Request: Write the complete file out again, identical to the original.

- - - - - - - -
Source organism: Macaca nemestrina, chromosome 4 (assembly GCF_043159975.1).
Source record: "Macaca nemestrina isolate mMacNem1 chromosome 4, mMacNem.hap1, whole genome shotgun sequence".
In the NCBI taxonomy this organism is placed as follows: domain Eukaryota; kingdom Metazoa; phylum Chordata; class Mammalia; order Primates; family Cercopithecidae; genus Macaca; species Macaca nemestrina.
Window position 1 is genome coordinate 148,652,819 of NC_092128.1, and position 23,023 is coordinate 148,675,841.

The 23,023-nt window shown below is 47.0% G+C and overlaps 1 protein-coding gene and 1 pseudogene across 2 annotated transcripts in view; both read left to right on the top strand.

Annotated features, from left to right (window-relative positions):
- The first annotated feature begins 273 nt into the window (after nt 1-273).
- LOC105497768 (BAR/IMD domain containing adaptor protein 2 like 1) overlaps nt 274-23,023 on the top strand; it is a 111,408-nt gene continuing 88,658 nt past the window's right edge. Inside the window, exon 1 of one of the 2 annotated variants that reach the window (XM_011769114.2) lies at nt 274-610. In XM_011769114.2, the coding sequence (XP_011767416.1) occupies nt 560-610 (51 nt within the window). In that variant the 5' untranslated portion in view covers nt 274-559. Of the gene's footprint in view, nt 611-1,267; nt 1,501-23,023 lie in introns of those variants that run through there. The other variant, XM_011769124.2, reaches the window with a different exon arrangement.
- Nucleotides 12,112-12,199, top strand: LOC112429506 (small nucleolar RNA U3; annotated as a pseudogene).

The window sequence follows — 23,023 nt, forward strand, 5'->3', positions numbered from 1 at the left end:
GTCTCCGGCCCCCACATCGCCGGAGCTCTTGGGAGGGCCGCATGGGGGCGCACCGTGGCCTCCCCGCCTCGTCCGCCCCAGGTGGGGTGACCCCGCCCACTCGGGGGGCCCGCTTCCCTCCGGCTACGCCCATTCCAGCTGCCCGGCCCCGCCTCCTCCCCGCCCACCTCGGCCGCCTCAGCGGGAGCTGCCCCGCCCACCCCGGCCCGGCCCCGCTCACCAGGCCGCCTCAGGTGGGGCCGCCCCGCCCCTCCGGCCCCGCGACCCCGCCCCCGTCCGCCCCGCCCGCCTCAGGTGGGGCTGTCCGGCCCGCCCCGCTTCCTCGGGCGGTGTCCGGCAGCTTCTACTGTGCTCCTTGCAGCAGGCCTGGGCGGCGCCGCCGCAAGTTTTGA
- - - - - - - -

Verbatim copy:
Source organism: Macaca nemestrina, chromosome 4 (assembly GCF_043159975.1).
Source record: "Macaca nemestrina isolate mMacNem1 chromosome 4, mMacNem.hap1, whole genome shotgun sequence".
In the NCBI taxonomy this organism is placed as follows: domain Eukaryota; kingdom Metazoa; phylum Chordata; class Mammalia; order Primates; family Cercopithecidae; genus Macaca; species Macaca nemestrina.
Window position 1 is genome coordinate 148,652,819 of NC_092128.1, and position 23,023 is coordinate 148,675,841.

The 23,023-nt window shown below is 47.0% G+C and overlaps 1 protein-coding gene and 1 pseudogene across 2 annotated transcripts in view; both read left to right on the top strand.

Annotated features, from left to right (window-relative positions):
- The first annotated feature begins 273 nt into the window (after nt 1-273).
- LOC105497768 (BAR/IMD domain containing adaptor protein 2 like 1) overlaps nt 274-23,023 on the top strand; it is a 111,408-nt gene continuing 88,658 nt past the window's right edge. Inside the window, exon 1 of one of the 2 annotated variants that reach the window (XM_011769114.2) lies at nt 274-610. In XM_011769114.2, the coding sequence (XP_011767416.1) occupies nt 560-610 (51 nt within the window). In that variant the 5' untranslated portion in view covers nt 274-559. Of the gene's footprint in view, nt 611-1,267; nt 1,501-23,023 lie in introns of those variants that run through there. The other variant, XM_011769124.2, reaches the window with a different exon arrangement.
- Nucleotides 12,112-12,199, top strand: LOC112429506 (small nucleolar RNA U3; annotated as a pseudogene).

The window sequence follows — 23,023 nt, forward strand, 5'->3', positions numbered from 1 at the left end:
GTCTCCGGCCCCCACATCGCCGGAGCTCTTGGGAGGGCCGCATGGGGGCGCACCGTGGCCTCCCCGCCTCGTCCGCCCCAGGTGGGGTGACCCCGCCCACTCGGGGGGCCCGCTTCCCTCCGGCTACGCCCATTCCAGCTGCCCGGCCCCGCCTCCTCCCCGCCCACCTCGGCCGCCTCAGCGGGAGCTGCCCCGCCCACCCCGGCCCGGCCCCGCTCACCAGGCCGCCTCAGGTGGGGCCGCCCCGCCCCTCCGGCCCCGCGACCCCGCCCCCGTCCGCCCCGCCCGCCTCAGGTGGGGCTGTCCGGCCCGCCCCGCTTCCTCGGGCGGTGTCCGGCAGCTTCTACTGTGCTCCTTGCAGCAGGCCTGGGCGGCGCCGCCGCAAGTTTTGA